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International Parkinson and Movement Disorder Society
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        VOLUME 28, ISSUE 2 • JUNE 2024.  Full issue »

Conference focuses on trial design for PD prevention 

The ‘2024 Planning for Prevention of Parkinson's: A Trial Design Forum’ was in Boston from May 5-7. The conference, organized by Massachusetts General Hospital in collaboration with the Parkinson Study Group and the International Parkinson and Movement Disorder Society, brought together key stakeholders in Movement Disorders from advocacy, academia, foundation, industry, government, and regulatory organizations to discuss the developments of the first Parkinson’s disease prevention trial.  

The initial agenda included an interactive walk discussing the role of exercise led by Dr. Bas Bloem, and a Boston Harbor boat tour and talk discussing direct-to-consumer testing for PD moderated by Dr. Poston. Subsequent sessions highlighted the challenges of prevention trials in Parkinson’s disease and specific pragmatic strategies to address them. The breakdown of sessions included who to test, what to test, and how to measure specific outcomes. Key discussions suggested that individuals at risk for PD are more likely to be included, including those with genetic forms of PD, as well as positive biomarkers, including DatScan and alpha-synuclein seeding assays. 

The conference organizers, Dr. Grace Crotty from Cork University of Hospital and Dr. Michael Schwarzschild from Massachusetts General Hospital, highlighted the importance of the conference: “This conference provides a pre-competitive space for the free exchange of early PD prevention trial protocols. And as concepts of biological definition are evolving to encompass a broader set of synucleinopathy-linked neurodegenerative diseases, our conference series is bringing together the dementia with Lewy bodies and PD research communities, given the parallel prospects for prevention of these diseases when targeting key at-risk populations. In our conference, we focused on secondary prevention trials where the goal is to stop or delay the development of traditionally diagnosed PD (e.g., as defined by current clinical diagnostic criteria centered on motor deficits) during the prodromal period of the disease.”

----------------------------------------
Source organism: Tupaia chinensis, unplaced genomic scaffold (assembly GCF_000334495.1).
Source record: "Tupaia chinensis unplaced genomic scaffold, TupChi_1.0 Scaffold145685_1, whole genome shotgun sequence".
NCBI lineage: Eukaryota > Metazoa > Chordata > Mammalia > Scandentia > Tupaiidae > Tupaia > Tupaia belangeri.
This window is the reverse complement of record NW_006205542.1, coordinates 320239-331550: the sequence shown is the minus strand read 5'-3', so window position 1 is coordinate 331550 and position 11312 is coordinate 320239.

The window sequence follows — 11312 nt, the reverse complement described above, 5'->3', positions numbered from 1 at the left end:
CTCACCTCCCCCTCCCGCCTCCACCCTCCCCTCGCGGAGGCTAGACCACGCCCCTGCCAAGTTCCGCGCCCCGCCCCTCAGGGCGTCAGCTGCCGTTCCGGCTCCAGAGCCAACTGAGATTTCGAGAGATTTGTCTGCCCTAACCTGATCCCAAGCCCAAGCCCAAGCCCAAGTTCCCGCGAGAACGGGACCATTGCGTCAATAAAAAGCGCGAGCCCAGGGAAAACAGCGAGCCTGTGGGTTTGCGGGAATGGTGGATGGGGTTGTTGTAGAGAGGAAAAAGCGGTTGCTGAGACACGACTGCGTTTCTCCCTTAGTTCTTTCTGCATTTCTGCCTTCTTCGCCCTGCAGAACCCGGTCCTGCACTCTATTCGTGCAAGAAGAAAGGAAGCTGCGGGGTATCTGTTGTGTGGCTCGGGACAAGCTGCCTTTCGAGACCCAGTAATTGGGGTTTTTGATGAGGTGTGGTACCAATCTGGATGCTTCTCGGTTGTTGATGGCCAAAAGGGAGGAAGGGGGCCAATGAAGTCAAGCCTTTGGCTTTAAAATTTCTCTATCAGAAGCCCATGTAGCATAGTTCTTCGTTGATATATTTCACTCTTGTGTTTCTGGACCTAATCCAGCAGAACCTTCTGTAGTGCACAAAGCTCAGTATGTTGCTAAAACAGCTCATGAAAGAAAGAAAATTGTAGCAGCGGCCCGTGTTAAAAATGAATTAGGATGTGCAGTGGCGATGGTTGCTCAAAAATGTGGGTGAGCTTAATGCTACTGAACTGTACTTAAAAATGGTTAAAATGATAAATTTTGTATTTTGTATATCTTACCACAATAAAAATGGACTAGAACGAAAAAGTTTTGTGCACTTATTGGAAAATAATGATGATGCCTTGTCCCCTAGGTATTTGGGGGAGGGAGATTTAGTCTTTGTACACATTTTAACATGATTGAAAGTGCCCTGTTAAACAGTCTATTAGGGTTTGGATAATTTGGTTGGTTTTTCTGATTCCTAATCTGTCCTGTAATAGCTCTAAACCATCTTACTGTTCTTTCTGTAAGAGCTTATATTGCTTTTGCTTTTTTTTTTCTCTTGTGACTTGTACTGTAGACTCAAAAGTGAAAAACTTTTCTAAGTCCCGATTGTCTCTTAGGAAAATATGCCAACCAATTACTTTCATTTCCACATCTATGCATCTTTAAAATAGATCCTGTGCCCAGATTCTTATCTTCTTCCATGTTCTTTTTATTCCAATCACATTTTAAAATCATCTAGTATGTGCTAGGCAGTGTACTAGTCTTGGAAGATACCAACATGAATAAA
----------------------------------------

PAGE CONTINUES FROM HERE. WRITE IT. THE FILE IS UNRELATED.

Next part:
Among the many highlighted sessions, an engaging discussion compared the two new proposed classification systems for Parkinson disease, with the participation of Dr. Tony Lang and Dr. Tanya Simuni. The remaining part of the conference discussed specific strategies and current protocols in development, including the SlowSPEED trial, P2P master, and PRISMS. Moreover, challenges were also highlighted, including the limitations of the current biological definitions, as well as the presence of co-pathologies and ethical concerns regarding interventions or testing of high-risk populations. 

According to the organizers, the next steps for a prevention trial would include, “to identify the participants that you are interested in recruiting for the study. In a secondary prevention trial, we would identify individuals who are genetically or prodromally at risk for developing traditional motor PD. Although there are many candidate interventions including combinations for secondary prevention trials, initial prospects under investigation appropriately include low-risk therapies like aerobic exercise or repurposed agents, given that at-risk participants may require long-term therapy and may, regardless of their participation in the trial or not, never develop PD. Lastly, the primary outcome(s) of interest must be chosen. It may be clinical in nature, like a change in a parkinsonian motor, nonmotor, or patient-reported outcome measure (PROM) scale, or the development of traditional motor PD (i.e., phenoconversion). It may include a change in biomarkers, ranging from digital motor metrics via a wearable device, to an imaging signal pattern, to a biological fluid analyte or property.”  


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